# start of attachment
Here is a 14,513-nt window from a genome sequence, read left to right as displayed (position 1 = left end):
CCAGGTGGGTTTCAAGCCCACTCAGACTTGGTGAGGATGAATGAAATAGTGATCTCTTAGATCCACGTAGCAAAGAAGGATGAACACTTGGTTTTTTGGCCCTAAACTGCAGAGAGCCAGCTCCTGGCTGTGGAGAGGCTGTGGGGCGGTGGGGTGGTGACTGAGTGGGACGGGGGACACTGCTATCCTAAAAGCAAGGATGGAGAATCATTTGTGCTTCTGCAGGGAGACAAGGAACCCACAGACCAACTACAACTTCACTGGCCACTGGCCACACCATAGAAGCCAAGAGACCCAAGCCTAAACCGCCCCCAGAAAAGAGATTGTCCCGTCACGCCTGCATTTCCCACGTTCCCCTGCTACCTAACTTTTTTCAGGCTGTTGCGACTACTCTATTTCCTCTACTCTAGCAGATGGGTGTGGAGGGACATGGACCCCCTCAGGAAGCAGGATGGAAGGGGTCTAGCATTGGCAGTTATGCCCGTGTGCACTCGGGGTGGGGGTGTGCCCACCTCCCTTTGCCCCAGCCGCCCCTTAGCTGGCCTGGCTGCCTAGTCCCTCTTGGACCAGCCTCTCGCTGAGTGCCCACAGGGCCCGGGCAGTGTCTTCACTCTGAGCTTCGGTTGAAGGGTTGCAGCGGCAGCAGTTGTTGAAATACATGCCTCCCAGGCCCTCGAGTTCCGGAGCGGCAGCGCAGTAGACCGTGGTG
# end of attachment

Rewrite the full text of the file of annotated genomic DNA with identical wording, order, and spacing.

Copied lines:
Here is a 14,513-nt window from a genome sequence, read left to right as displayed (position 1 = left end):
CCAGGTGGGTTTCAAGCCCACTCAGACTTGGTGAGGATGAATGAAATAGTGATCTCTTAGATCCACGTAGCAAAGAAGGATGAACACTTGGTTTTTTGGCCCTAAACTGCAGAGAGCCAGCTCCTGGCTGTGGAGAGGCTGTGGGGCGGTGGGGTGGTGACTGAGTGGGACGGGGGACACTGCTATCCTAAAAGCAAGGATGGAGAATCATTTGTGCTTCTGCAGGGAGACAAGGAACCCACAGACCAACTACAACTTCACTGGCCACTGGCCACACCATAGAAGCCAAGAGACCCAAGCCTAAACCGCCCCCAGAAAAGAGATTGTCCCGTCACGCCTGCATTTCCCACGTTCCCCTGCTACCTAACTTTTTTCAGGCTGTTGCGACTACTCTATTTCCTCTACTCTAGCAGATGGGTGTGGAGGGACATGGACCCCCTCAGGAAGCAGGATGGAAGGGGTCTAGCATTGGCAGTTATGCCCGTGTGCACTCGGGGTGGGGGTGTGCCCACCTCCCTTTGCCCCAGCCGCCCCTTAGCTGGCCTGGCTGCCTAGTCCCTCTTGGACCAGCCTCTCGCTGAGTGCCCACAGGGCCCGGGCAGTGTCTTCACTCTGAGCTTCGGTTGAAGGGTTGCAGCGGCAGCAGTTGTTGAAATACATGCCTCCCAGGCCCTCGAGTTCCGGAGCGGCAGCGCAGTAGACCGTGGTG